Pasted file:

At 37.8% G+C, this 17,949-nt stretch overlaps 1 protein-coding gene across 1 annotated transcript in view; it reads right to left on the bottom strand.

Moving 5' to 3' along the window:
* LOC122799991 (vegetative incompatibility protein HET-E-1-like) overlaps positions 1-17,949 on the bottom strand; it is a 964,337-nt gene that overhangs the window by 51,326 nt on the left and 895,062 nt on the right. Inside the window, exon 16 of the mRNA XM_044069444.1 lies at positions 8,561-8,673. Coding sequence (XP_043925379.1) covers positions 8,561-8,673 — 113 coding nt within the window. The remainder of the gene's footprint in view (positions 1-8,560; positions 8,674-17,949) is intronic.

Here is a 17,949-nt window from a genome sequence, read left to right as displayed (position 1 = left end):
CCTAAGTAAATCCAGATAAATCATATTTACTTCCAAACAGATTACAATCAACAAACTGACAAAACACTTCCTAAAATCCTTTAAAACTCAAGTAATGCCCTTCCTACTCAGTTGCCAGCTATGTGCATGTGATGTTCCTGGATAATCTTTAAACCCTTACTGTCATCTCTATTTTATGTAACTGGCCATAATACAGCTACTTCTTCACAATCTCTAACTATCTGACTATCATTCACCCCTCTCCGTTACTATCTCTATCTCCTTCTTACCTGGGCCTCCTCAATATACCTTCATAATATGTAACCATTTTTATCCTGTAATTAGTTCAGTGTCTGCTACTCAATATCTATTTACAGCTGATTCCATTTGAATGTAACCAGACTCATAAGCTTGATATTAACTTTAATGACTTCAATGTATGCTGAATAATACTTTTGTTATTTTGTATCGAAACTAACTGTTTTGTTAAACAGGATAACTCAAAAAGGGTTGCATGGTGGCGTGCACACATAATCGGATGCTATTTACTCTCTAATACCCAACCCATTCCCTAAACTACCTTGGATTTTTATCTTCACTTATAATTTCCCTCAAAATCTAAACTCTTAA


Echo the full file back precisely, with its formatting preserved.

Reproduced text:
At 37.8% G+C, this 17,949-nt stretch overlaps 1 protein-coding gene across 1 annotated transcript in view; it reads right to left on the bottom strand.

Moving 5' to 3' along the window:
* LOC122799991 (vegetative incompatibility protein HET-E-1-like) overlaps positions 1-17,949 on the bottom strand; it is a 964,337-nt gene that overhangs the window by 51,326 nt on the left and 895,062 nt on the right. Inside the window, exon 16 of the mRNA XM_044069444.1 lies at positions 8,561-8,673. Coding sequence (XP_043925379.1) covers positions 8,561-8,673 — 113 coding nt within the window. The remainder of the gene's footprint in view (positions 1-8,560; positions 8,674-17,949) is intronic.

Here is a 17,949-nt window from a genome sequence, read left to right as displayed (position 1 = left end):
CCTAAGTAAATCCAGATAAATCATATTTACTTCCAAACAGATTACAATCAACAAACTGACAAAACACTTCCTAAAATCCTTTAAAACTCAAGTAATGCCCTTCCTACTCAGTTGCCAGCTATGTGCATGTGATGTTCCTGGATAATCTTTAAACCCTTACTGTCATCTCTATTTTATGTAACTGGCCATAATACAGCTACTTCTTCACAATCTCTAACTATCTGACTATCATTCACCCCTCTCCGTTACTATCTCTATCTCCTTCTTACCTGGGCCTCCTCAATATACCTTCATAATATGTAACCATTTTTATCCTGTAATTAGTTCAGTGTCTGCTACTCAATATCTATTTACAGCTGATTCCATTTGAATGTAACCAGACTCATAAGCTTGATATTAACTTTAATGACTTCAATGTATGCTGAATAATACTTTTGTTATTTTGTATCGAAACTAACTGTTTTGTTAAACAGGATAACTCAAAAAGGGTTGCATGGTGGCGTGCACACATAATCGGATGCTATTTACTCTCTAATACCCAACCCATTCCCTAAACTACCTTGGATTTTTATCTTCACTTATAATTTCCCTCAAAATCTAAACTCTTAA